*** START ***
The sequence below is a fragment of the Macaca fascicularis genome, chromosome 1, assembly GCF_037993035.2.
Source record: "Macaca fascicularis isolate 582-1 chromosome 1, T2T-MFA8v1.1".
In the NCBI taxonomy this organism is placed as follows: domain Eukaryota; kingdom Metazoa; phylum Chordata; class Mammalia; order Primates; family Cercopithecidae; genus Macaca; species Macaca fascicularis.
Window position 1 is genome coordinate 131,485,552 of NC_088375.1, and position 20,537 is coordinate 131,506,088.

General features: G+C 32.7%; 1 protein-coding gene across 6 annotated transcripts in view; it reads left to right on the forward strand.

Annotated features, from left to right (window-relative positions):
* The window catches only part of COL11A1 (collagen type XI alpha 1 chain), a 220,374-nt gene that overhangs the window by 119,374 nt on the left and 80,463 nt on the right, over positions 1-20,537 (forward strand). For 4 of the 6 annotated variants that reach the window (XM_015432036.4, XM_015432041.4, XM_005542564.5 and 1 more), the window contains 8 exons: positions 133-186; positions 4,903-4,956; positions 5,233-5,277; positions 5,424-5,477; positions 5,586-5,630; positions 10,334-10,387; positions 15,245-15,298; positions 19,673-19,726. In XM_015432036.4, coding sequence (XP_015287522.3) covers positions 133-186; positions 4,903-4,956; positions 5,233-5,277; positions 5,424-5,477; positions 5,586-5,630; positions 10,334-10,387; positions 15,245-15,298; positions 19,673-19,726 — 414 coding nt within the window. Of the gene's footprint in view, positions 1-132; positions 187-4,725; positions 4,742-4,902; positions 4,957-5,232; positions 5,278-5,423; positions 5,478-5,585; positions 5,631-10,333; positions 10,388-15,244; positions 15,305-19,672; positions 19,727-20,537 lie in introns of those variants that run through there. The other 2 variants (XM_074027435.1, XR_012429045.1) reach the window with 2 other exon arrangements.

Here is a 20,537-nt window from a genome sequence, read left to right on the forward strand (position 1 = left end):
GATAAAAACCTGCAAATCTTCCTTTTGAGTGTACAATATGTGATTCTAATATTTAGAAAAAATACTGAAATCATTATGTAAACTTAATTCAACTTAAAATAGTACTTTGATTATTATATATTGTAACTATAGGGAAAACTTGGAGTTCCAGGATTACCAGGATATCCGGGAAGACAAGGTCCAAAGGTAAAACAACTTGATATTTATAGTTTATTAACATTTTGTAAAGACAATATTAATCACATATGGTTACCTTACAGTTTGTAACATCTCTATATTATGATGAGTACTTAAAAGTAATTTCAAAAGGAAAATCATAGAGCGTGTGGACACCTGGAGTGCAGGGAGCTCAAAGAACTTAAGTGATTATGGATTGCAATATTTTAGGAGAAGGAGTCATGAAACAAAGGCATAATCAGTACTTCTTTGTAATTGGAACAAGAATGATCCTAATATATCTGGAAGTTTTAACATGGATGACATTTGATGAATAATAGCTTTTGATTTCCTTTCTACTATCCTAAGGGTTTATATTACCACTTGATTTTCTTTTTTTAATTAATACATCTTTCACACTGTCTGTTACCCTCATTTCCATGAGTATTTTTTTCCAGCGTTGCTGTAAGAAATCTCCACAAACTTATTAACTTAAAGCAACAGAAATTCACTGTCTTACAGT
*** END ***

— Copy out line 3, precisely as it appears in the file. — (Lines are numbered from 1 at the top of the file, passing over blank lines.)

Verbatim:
In the NCBI taxonomy this organism is placed as follows: domain Eukaryota; kingdom Metazoa; phylum Chordata; class Mammalia; order Primates; family Cercopithecidae; genus Macaca; species Macaca fascicularis.